How First Ladies Have Changed U.S. History

The 2016 election cycle is still in its relatively early stages; the time during which campaign stops, interviews, and even debates are a free-for-all to secure higher approval ratings and media attention. But as the primaries progress and certain candidates get weeded out, we have more than just the next U.S. president to look forward to (or loathe). We also get to look forward to the next first lady (or gentleman, if Hillary Clinton is elected), which is a much easier task to anticipate. In its 239 years, America has had some pretty extraordinary first ladies -- especially the ones who chose to defy the conventional role that their title suggests. In fact, there have been plenty of first ladies who changed America as we know it.

As we prepare to get to know the candidates' wives -- from Columba Bush to Jane Sanders to even Melania Trump -- and picture what they could be like in the White House, we can also look back at the ladies who blazed the trail before them. Hopefully, whoever takes up residence in 1600 Pennsylvania Avenue come 2017 will take a cue from our past first ladies and really try to make a difference with their position. If they need some examples of projects and initiatives they can work on, then they need look no further at these seven U.S. first ladies who changed history.

Abigail Fillmore Created The White House Library

Millard Fillmore, the 13th President, met his wife Abigail when she was one of his teachers at New Hope Academy (she was only two years older than him, to be clear). Their love of reading together led her to create the White House Library.

Caroline Harrison Modernized The White House

All of the subsequent inhabitants of the White House have Caroline Harrison to thank for the modern conditions. She spearheaded renovations that gave the White House electricity, updated plumbing, and additional floors. She also introduced the first White House Christmas tree. And on top of that, she was a major women's rights advocate and the first president-general of the Daughters of the American Revolution.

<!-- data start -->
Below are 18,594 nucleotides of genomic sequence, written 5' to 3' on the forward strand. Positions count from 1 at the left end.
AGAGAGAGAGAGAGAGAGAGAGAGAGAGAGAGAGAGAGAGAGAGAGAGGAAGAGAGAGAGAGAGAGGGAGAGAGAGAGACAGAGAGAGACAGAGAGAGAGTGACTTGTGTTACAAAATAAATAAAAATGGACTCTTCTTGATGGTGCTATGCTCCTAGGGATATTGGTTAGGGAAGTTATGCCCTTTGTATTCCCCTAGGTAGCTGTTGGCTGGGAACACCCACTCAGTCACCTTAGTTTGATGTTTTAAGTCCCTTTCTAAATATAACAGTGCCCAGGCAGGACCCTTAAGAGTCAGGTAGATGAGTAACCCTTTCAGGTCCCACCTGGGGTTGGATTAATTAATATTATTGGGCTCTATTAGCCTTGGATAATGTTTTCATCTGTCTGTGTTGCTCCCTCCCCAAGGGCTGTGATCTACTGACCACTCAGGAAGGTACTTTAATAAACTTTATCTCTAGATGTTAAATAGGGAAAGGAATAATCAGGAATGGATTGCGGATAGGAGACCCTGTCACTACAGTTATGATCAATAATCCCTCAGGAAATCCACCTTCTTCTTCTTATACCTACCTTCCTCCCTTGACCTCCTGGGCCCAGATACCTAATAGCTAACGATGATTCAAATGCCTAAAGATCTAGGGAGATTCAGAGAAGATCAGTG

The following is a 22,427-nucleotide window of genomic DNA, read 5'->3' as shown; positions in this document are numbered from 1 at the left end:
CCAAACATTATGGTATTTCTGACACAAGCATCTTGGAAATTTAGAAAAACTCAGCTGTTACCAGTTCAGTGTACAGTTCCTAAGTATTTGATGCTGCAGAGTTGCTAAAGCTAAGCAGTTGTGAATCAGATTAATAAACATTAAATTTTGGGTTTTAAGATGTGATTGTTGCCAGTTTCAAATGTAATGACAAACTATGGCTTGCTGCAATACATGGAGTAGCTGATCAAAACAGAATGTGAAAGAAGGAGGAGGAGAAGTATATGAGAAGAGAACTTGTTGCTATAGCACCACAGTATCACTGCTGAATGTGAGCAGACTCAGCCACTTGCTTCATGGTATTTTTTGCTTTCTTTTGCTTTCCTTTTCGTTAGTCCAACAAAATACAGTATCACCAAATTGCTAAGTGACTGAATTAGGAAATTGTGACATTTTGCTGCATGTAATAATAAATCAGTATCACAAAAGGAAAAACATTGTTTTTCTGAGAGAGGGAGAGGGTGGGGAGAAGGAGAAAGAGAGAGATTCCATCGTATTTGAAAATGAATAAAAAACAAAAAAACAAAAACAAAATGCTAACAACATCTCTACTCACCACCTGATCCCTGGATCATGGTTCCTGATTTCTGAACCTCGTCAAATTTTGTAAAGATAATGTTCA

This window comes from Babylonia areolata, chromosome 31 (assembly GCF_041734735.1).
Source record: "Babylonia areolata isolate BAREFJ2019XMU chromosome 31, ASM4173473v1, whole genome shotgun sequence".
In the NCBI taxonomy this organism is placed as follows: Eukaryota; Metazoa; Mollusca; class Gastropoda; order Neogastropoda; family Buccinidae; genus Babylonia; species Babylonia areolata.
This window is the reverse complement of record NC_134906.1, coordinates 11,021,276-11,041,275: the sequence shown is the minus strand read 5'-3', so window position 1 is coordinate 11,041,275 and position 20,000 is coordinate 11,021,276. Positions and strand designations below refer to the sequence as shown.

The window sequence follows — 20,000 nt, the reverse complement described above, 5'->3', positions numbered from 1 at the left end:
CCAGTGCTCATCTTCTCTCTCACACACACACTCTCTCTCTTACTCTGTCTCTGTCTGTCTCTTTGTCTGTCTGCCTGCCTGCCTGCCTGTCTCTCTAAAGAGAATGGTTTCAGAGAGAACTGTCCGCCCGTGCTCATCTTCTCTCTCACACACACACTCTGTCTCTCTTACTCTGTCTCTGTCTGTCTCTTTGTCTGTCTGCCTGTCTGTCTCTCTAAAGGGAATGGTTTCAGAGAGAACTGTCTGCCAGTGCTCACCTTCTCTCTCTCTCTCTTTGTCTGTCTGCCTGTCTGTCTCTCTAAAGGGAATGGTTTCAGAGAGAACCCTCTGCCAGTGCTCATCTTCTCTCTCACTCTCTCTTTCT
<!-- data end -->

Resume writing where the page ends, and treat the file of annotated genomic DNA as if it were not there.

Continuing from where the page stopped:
What Didn't Eleanor Roosevelt Do?

Eleanor Roosevelt singlehandedly redefined the role of the first lady. Refusing to be relegated to domestic tasks, Roosevelt fought as hard as her husband did for the causes she believed in, like women's rights, civil rights, and human rights. She eventually became a member of the first American delegation of the United Nations, where she helped draft the Universal Declaration of Human Rights, and was the first chairman of the UN Human Rights Commission. International human rights legislation would not be what it is today had it not been for Roosevelt.

Betty Ford Was A Champion Of Social Issues

Handout/Getty Images News/Getty Images

Betty Ford wasn't afraid to discuss her private life in order to raise awareness for important issues like breast cancer and alcoholism. A proponent of equal rights, Ford was publicly pro-choice and supported equal pay and gun control, which, given that she was Republican, would be unheard of these days. Then, of course, there's the Betty Ford Center, which helps thousands of Americans overcome addiction each year.

Nancy Reagan Fought For A Drug-Free America


Nancy Reagan's tenure as first lady in the '80s coincided with America's crack epidemic, prompting her to launch the "Just Say No" campaign against drugs. The awareness campaign sought to educate young people on the dangers of drugs while its title and slogan became a ubiquitous part of popular culture.

Hillary Clinton Could Change U.S. History As We Know It

Scott Olson/Getty Images News/Getty Images

Of all the first ladies on this list, Hillary Clinton is indisputably the most groundbreaking. Besides her many accomplishments as first lady, senator, and secretary of state, she could potentially make history not only as the first female president of the United States, but also the first woman to have been both first lady and president.

Michelle Obama Has Made America Healthier

Mario Tama/Getty Images News/Getty Images

Michelle Obama's legacy will undoubtedly include her work to combat childhood obesity. Obama's "Let's Move!" campaign is changing the way kids and families eat and exercise. Some of the initiative's biggest accomplishments includes a deal with Disney that requires all food and beverage products advertised through Disney-owned media outlets meet certain nutritional requirements, revamped healthier lunch menus at schools across America, and working with the Department of Defense to improve food for U.S. troops and their families.

Images: Wikipedia Commons (3)